June 20th, 2008 Headsman
On this date in 1864, the Union army in the American Civil War hanged a black deserter outside Petersburg, Va., for — in the delicate words of the army dispatch — “an attempt to outrage the person of a young lady at the New-Kent Court-house.”
The Union army was just taking up position for the coming monthslong siege of the Confederate capital, Richmond. Johnson, who confessed to deserting another unit, offered savvy blue commanders a win-hearts-and-minds opportunity: a public reassurance that the Old Dominion’s dim view of Negro outrages upon young ladies would be honored by its soon-to-be occupiers.
Not bad in theory. The execution left something to be desired.
The field of public relations being very much in its infancy, the upshot of this salutary demonstration seems not to have been conveyed to its target audience; so, when a defending Confederate battery caught sight of the gallows being thrown up in brazen view of its own lines, it jumped to the not-unreasonable conclusion that the Yanks were about to make an example of a southern spy. Rebel guns promptly made the Union detachment their “target audience.” An artillery shot struck one Sgt. Maj. G. F. Polley (or Polly) and “tore him all to pieces” before
[a] flag of truce was sent out to inform the enemy that a negro was to be hung who had insulted a white woman the day before; they stopped firing. We then marched back and saw the negro hung.
The return on investment for the souls of Johnson and the misfortunate NCO was altogether unsatisfactory:
The incident was cleverly turned to advantage by the Confederates, who had been losing hundreds of Negro laborers by desertion. The Rebels marched Negroes past the spot, pointing out to them the perils of fleeing their lines, saying that the Yankees hanged all ‘Contrabands.’ For weeks nocturnal escapes of Negroes ceased on that front. (Source)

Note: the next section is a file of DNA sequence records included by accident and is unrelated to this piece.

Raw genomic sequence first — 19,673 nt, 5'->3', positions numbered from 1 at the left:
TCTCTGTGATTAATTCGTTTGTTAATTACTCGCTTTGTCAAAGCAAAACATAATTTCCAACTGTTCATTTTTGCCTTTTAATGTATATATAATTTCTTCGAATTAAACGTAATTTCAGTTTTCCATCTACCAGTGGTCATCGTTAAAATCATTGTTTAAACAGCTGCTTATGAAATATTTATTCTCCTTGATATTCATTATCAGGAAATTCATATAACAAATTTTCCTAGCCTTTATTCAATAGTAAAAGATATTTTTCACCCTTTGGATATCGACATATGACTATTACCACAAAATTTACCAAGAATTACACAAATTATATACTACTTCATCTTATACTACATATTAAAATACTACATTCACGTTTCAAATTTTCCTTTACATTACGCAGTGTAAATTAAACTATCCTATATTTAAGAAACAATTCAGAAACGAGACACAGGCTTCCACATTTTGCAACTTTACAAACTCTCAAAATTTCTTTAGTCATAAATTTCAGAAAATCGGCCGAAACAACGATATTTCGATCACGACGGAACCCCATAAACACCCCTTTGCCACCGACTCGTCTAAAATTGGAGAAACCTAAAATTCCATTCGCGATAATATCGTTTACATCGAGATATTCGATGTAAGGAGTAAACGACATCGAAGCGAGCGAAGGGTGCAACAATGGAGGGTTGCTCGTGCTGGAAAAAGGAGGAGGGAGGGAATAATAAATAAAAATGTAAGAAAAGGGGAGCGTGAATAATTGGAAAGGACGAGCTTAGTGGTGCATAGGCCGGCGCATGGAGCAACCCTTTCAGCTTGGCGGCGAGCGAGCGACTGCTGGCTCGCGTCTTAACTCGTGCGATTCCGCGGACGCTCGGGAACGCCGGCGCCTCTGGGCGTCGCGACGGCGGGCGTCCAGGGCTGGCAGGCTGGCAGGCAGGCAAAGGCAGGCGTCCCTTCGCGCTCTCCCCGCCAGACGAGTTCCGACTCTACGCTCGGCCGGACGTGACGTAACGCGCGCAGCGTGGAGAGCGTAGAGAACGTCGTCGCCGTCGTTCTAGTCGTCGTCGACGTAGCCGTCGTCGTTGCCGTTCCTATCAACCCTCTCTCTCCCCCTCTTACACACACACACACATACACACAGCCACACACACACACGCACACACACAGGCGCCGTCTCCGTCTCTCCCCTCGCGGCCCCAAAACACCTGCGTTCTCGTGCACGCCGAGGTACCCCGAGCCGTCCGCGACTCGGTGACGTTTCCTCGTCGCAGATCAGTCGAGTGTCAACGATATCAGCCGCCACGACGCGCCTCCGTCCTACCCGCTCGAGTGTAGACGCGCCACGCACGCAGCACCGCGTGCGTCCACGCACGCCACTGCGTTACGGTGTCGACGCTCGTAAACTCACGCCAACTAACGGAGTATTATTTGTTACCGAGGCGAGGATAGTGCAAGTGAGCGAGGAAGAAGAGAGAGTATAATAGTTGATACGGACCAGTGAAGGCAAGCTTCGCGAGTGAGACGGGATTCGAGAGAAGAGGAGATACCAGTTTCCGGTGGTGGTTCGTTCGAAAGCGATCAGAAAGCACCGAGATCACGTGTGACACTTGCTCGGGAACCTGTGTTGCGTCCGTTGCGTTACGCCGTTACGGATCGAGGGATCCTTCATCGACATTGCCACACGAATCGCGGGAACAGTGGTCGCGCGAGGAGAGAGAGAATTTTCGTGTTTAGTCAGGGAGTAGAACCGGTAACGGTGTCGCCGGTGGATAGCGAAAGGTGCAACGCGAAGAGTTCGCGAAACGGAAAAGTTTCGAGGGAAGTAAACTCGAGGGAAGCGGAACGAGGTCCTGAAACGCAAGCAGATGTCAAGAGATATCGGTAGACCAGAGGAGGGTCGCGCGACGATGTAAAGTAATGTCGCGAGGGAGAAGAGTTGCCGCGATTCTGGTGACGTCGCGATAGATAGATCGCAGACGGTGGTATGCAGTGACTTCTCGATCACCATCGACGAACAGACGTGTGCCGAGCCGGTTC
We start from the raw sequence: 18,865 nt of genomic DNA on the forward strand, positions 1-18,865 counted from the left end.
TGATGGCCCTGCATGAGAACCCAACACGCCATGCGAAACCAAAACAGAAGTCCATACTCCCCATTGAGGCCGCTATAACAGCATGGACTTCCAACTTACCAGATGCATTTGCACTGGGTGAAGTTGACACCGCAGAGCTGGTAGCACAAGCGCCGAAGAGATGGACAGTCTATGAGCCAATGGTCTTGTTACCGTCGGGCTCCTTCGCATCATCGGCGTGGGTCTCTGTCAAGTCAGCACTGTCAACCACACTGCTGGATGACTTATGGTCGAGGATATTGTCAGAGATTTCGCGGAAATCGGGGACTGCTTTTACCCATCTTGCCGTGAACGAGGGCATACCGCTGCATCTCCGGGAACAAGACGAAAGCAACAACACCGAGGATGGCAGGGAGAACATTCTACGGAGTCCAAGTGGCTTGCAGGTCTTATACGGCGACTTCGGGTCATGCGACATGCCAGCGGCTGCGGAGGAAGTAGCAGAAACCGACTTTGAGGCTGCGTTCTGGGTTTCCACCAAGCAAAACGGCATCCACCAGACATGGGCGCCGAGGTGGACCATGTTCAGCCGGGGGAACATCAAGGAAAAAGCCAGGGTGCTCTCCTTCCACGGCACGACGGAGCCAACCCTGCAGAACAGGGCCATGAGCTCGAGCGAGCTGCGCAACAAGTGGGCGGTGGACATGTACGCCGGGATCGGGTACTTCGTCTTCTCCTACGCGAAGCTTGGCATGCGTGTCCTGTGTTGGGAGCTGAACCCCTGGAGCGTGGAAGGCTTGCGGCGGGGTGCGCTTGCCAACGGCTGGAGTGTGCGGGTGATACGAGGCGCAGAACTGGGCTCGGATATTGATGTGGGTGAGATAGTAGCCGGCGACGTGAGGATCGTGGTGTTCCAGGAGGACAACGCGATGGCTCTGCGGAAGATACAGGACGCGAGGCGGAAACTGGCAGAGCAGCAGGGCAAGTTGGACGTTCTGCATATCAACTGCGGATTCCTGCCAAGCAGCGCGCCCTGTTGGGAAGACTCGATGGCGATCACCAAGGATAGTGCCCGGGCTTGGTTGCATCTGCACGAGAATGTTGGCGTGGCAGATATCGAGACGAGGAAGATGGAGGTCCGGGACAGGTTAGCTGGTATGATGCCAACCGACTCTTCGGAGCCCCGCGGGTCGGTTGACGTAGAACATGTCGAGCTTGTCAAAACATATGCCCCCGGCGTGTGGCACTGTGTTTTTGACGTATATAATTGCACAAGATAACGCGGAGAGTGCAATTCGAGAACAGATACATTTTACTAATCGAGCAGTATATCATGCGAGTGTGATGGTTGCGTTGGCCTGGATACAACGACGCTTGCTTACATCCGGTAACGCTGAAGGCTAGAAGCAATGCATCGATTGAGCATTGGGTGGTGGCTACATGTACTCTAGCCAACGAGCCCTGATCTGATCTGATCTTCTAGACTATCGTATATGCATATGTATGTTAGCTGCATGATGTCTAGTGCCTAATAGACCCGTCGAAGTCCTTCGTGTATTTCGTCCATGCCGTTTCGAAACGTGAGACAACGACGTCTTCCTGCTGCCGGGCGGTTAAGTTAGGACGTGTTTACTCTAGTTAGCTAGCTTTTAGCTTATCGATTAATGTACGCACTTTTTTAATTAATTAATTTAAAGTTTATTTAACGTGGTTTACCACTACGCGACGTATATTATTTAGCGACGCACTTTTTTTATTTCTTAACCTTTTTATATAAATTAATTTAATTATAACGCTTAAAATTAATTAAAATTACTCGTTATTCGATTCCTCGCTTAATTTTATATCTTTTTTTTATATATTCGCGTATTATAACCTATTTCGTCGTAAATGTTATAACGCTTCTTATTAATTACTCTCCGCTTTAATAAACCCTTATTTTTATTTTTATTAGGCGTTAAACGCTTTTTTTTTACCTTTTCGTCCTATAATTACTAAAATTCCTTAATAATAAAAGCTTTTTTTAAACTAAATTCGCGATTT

It wasn’t a total loss, however. The Library of Congress ended up with some striking archival photos.
(There’s a better touch-up of this last photograph of Johnson’s body being cut down here.)
Also on this date
- 1979: Bill Stewart, ABC News reporter
- 1944: Jakob Edelstein and family
- 1945: 8 American flyers at Fukuoka
- 1911: Sitarane and Fontaine, Reunion Island occultists
- 1940: Tirailleurs Senegalais, for France
- 1962: Marthinus Rossouw, for services rendered
Entry Filed under: 19th Century,Capital Punishment,Common Criminals,Confederates,Crime,Death Penalty,Disfavored Minorities,Execution,Hanged,History,Mature Content,Notable Jurisprudence,Occupation and Colonialism,Political Expedience,Public Executions,Racial and Ethnic Minorities,Rape,Soldiers,U.S. Military,USA,Virginia,Wartime Executions